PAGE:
Walking around St. Louis lately, I’ve noticed how the city changes for me the more I get to know it. It’s like when you walk down an unfamiliar street, and the first few times you do it, the color of the pavement blends just enough with the dull tone of the concrete buildings to almost make it into a blurred background image easily forgotten.
Your first time venturing anywhere new, you’re so focused on the destination and on not getting lost that the details of the place just kinda fade. But the more you walk a path, the more familiar it becomes, and the more familiar it becomes, the easier it is to notice the little things. This past week, meandering throughout downtown St. Louis has been that for me as the city morphed from that weird blur of general “downtownness” to something with a personality and a feel to it. There was that one dilapidated Tudor building with the timber framing sitting lonely among the steel-and-glass. Or the way, at night, Washington Avenue is lit-up like Christmas. There was the realization that the Public Library, architectured almost like a great, academic cathedral of sorts, was due west of the apartment and only a few blocks away in relation to everything else that’s come to matter to me since I got here. And, of course, the people – conversations of kindred that even when you don’t know them at all have offered something to the familiarity of the place. Yesterday in the gelato shoppe, a man decked out in a soldier’s uniform walked in with three young, black boys probably between eight and ten years old and bought them all something. On his way out, he confessed, “I don’t actually know them at all. They just saw my uniform and asked for an autograph, so I figured I’d do something nice in return.”
I used to think a place chooses you. Like, if you grow up on a farm, you’re bound to grow into that and the lifestyle that comes with it. I wouldn’t say that I deny the truth of that necessarily, but nowadays, I tend to think we choose the place, too. That it’s a both-and kind of thing. The more familiar a place becomes, the more likely you are to claim it as your own, after all. And St. Louis has become mine in a way that I’ve enjoyed making it mine. Even the buildings that aren’t quite as aesthetically pleasing as the others lend to the familiarity like puzzle pieces filling in the parts to make it whole, and sometimes, it’s the pieces that are the same color as all the others that, without them, keep the puzzle unfinished. In that sense, I’ve come to love and want to know more every nook-and-cranny of the city I can absorb and commit to memory.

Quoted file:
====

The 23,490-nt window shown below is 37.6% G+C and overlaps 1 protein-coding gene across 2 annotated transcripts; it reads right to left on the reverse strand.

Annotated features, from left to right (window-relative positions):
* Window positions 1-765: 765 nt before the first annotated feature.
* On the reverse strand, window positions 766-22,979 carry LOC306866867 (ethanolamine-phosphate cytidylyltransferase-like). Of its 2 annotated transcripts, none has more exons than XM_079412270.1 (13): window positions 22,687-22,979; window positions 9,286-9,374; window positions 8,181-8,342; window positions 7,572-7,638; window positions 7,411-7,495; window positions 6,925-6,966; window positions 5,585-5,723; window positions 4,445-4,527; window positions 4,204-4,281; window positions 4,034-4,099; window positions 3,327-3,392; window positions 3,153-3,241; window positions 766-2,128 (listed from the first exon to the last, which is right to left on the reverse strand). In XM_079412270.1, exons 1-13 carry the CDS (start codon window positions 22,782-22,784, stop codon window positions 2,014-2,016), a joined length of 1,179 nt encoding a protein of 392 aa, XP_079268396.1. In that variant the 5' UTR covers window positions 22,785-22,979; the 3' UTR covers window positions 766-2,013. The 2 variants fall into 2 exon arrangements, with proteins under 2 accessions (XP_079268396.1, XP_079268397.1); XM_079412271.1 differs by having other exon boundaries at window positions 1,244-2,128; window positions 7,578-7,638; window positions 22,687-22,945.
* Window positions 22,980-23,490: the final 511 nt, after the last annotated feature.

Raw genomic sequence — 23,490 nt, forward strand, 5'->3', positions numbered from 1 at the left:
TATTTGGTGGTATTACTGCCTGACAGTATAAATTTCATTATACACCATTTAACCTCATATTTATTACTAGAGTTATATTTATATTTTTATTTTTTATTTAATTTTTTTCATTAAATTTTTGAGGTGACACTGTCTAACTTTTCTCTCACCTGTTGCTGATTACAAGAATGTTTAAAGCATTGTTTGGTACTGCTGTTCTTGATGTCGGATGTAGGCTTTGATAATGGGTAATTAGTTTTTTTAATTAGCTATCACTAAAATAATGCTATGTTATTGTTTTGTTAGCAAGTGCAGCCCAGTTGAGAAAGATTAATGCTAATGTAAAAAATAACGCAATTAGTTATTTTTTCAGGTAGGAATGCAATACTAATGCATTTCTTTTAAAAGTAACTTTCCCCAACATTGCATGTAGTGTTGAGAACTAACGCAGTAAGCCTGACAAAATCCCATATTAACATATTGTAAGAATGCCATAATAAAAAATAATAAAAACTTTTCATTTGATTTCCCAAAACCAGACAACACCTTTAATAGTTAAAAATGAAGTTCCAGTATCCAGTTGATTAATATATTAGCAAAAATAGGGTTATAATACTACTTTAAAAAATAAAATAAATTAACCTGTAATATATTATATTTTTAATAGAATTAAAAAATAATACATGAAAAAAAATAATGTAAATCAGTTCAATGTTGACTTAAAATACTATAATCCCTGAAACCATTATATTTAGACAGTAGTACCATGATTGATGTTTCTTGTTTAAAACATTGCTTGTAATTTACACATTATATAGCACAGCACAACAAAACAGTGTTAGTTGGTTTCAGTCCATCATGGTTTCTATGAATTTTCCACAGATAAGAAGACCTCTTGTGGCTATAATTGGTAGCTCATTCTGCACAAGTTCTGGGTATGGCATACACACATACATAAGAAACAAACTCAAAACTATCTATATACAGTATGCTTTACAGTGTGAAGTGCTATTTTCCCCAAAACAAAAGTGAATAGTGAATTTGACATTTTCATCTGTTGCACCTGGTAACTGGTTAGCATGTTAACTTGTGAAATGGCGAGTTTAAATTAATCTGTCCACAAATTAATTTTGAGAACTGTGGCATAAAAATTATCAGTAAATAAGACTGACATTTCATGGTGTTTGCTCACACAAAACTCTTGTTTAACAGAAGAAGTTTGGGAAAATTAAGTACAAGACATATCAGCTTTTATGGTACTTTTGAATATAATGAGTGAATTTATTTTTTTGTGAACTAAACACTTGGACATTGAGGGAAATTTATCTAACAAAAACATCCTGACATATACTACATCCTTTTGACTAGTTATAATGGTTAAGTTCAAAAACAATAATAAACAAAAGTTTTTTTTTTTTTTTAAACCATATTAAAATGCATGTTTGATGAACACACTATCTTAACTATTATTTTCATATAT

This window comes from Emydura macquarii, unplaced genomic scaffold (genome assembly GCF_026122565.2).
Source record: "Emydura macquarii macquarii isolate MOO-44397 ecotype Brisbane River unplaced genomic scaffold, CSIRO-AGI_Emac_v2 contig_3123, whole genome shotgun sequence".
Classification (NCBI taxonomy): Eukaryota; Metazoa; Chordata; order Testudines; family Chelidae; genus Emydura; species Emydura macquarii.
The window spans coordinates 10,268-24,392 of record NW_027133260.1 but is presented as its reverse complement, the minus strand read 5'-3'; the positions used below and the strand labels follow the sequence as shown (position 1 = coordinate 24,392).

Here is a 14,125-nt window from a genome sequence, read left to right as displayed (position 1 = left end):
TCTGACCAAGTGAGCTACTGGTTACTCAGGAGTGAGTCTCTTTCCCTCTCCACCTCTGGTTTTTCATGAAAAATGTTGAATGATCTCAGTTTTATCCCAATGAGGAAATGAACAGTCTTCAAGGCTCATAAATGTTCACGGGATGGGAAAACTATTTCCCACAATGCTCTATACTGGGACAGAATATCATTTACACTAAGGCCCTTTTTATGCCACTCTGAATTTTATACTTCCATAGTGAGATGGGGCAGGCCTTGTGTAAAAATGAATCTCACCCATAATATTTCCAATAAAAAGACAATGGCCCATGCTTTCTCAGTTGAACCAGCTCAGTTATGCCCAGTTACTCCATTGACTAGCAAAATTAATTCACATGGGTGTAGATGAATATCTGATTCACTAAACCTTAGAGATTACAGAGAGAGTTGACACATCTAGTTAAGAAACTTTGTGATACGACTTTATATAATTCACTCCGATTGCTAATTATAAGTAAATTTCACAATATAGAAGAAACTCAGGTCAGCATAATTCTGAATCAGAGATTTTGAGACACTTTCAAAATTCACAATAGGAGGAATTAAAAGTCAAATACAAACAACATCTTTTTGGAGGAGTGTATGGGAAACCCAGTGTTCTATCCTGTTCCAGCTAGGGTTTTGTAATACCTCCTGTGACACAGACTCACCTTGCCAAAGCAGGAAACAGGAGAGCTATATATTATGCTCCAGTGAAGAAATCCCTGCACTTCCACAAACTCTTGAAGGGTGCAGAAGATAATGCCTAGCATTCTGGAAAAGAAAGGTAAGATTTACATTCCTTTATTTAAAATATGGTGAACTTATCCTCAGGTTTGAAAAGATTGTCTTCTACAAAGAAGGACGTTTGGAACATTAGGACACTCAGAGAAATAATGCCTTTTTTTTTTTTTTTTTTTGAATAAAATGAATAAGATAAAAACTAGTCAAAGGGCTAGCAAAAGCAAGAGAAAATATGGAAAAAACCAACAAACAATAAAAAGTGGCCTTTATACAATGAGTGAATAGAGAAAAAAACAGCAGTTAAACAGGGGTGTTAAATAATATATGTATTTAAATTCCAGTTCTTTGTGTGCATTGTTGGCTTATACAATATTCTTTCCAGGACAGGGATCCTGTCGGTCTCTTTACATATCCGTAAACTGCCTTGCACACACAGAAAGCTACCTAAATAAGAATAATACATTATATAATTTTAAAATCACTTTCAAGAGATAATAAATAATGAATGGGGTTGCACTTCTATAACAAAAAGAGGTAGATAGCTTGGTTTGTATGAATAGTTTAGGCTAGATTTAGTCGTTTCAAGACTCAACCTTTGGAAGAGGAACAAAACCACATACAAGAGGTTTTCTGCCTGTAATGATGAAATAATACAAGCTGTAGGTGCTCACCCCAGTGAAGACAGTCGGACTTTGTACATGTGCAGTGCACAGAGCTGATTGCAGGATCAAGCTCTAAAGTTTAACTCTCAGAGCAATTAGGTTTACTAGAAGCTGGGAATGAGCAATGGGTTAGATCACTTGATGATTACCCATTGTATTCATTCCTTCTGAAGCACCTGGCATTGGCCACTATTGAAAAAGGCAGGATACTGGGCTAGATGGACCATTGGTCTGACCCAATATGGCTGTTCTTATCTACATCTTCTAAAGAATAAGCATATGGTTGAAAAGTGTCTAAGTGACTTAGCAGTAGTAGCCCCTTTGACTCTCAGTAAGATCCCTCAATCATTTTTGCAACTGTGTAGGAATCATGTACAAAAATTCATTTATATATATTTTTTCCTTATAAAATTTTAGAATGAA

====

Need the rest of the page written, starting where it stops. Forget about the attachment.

To me, St. Louis is a city of choice, a kind of merging of paths. I get why it’s called the Gateway to the West, but a gateway West is a gateway East, too. I sometimes feel as if I’m looking as far down each path as I can see with the naked eye, imagining where it might take me if I choose that path but at the same time perfectly content to simply imagine until something greater pushes me in that direction rather than forcing it. But as I imagine, I’m grown content to be in the here-and-now standing at the entrance neither too eager to enter or exit and recognizing that the door does both at the same time. A city of choices is a city bound to the cycle of life, its ends and beginnings. And I’m grown content to be present to that cycle, however brief or lengthy that may be, without getting caught in the need to move through the doors. It’s a bit like serving as a kind of doorkeeper watching the world pass before me eager to keep some constant pace rushing West or East as though they’re caught in the blur rather than absorbing all the wonderful chaos they might have noticed had they stood still for just five minutes. Having been on both sides of the doorway, it’s nice to just stand there observing, greeting, growing familiar.